(first published on November 17, 2011)
Stories may be the most powerful tool we have for communicating our core beliefs. Those things we value most highly aren’t always easily described except in story. Think of the great truths imparted in Aesop’s Fables on topics such as perseverance and humility and patience. The knowledge that love requires sacrifice is at best an unformed, dry, intellectual statement until it has the power of a story – truthful or fanciful – behind it. Children learn this in beloved books like Charlotte’s Web and The Velveteen Rabbit. The best sermons are ones that use stories which draw us in and allow us to make connections to our own stories.
Music doesn’t need a story attached to it to be enjoyed or to move a listener, but I have found that people can sometimes be more appreciative and more deeply involved in a piece of music when it’s telling a story – opera! – or when a story about the music is known – how something came to be written or what the composer’s frame of mind was at the time of composition. At the 11:15 service this Sunday at St. Alban’s, the story of Mr. Valiant-for-Truth will be sung in Ralph Vaughan Williams setting. It’s a story told near the end of John Bunyan’s 17th century allegorical tale Pilgrim’s Progress. Mr. Valiant-for Truth has been bloodied in an attack by Wild-head, Inconsiderate and Pragmatic (I paused for reflection on that last attacker and wondered if Relevance might be Pragmatic’s cousin…), but Truth wins the battle of 3 against 1, and when he “crosses over” some time later the trumpets sound for him on the other side, exulting in the grave’s lack of victory over us.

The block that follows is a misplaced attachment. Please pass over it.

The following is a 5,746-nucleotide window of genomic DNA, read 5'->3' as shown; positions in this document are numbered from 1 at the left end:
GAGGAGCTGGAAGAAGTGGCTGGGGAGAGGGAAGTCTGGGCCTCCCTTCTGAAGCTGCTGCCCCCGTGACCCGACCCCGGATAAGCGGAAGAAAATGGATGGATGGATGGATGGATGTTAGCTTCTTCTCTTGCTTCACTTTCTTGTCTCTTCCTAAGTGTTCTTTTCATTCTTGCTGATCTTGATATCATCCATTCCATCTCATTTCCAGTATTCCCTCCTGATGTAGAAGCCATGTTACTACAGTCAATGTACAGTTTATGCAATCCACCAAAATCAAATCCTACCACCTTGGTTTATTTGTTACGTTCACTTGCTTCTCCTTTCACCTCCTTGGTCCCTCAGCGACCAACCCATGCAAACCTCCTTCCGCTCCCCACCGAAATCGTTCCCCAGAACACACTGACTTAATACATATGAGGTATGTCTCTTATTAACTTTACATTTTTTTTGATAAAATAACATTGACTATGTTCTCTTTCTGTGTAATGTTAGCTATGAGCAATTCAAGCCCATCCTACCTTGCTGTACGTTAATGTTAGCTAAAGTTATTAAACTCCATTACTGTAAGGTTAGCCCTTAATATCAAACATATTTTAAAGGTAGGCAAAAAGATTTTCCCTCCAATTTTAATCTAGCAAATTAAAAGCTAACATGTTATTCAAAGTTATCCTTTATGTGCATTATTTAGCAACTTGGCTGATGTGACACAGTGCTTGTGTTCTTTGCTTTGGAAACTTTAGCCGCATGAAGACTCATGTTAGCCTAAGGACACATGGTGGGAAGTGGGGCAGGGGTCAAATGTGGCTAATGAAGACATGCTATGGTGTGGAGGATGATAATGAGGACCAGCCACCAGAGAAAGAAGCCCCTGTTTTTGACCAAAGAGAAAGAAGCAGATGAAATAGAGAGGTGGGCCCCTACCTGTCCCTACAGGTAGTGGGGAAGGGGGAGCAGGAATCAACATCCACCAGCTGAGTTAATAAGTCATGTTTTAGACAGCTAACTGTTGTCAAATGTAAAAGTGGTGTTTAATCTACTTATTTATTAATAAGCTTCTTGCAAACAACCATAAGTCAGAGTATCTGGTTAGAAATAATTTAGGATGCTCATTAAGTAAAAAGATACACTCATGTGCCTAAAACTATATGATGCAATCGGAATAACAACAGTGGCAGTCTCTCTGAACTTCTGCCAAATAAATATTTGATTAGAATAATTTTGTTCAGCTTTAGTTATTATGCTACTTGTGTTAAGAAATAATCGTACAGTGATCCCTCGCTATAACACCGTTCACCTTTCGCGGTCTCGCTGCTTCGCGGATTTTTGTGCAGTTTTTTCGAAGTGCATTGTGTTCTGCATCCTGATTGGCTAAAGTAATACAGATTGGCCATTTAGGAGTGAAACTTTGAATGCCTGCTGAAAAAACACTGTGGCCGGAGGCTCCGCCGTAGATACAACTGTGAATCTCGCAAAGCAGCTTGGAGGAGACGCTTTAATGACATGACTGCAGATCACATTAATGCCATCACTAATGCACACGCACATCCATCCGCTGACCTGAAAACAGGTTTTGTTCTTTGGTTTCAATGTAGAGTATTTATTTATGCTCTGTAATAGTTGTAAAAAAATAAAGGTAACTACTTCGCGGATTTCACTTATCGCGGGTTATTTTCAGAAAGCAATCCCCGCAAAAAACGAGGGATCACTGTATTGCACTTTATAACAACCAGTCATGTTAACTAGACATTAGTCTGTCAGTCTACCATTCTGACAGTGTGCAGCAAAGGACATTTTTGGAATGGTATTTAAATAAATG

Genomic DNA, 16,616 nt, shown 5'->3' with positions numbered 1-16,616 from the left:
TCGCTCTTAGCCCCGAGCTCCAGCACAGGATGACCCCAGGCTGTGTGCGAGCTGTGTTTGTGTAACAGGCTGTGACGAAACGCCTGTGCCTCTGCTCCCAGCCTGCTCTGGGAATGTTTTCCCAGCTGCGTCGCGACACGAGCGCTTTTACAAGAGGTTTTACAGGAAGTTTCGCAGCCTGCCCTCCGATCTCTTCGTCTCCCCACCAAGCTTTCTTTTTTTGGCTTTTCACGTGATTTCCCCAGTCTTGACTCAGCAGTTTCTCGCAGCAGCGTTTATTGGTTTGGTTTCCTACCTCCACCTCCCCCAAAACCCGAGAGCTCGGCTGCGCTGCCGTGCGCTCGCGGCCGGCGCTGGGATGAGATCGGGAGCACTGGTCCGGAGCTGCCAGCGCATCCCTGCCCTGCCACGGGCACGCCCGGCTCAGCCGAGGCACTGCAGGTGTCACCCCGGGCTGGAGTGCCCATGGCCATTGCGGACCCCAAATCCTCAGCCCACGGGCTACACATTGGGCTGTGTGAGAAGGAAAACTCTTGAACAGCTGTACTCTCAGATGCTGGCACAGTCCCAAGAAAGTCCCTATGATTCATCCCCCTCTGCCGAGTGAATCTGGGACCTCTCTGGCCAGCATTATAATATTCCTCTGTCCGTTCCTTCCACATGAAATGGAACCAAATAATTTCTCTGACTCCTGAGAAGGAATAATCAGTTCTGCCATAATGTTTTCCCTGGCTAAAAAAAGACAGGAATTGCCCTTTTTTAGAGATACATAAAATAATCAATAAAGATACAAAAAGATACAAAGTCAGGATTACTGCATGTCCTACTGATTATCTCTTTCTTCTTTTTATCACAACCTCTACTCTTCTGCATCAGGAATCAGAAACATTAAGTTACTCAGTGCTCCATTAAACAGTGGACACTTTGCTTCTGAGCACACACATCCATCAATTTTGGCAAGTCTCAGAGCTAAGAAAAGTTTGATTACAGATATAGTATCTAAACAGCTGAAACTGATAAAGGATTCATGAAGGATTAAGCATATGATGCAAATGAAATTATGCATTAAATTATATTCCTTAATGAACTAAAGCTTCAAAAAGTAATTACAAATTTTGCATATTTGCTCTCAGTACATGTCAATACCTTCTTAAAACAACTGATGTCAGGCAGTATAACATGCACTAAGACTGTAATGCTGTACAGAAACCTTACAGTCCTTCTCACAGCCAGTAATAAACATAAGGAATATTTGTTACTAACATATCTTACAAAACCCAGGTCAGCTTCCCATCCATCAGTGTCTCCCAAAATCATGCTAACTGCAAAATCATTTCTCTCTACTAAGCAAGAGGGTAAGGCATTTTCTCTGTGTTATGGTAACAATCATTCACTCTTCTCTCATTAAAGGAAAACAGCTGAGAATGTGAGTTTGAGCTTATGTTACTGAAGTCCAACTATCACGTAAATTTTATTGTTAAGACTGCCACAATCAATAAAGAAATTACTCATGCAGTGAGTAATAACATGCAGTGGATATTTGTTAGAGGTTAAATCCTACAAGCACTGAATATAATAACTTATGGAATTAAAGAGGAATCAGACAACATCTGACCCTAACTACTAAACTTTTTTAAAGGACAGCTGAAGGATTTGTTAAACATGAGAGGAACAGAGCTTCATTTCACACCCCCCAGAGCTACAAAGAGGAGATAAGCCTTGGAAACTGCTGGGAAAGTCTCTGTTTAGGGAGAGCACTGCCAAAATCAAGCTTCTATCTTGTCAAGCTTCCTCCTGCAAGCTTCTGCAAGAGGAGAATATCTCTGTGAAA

We may know intellectually that truth does eventually win every battle, but how much more stirring to be reminded of Truth’s triumph in story. There is as well a greater sense in Bunyan’s tale that Truth’s victory happens in God’s time, much to our chagrin when faced with injustice and untruth in our daily life. God’s time is nearly always quicker or slower than we want. Would it be useful to know that Vaughan Williams was setting Bunyan’s text during the darkest days of Britain’s involvement in the Second World War? The story he tells in this piece, and the story about the piece’s creation both give context to those bits of knowledge that are sometimes factual, and sometimes simply truthful.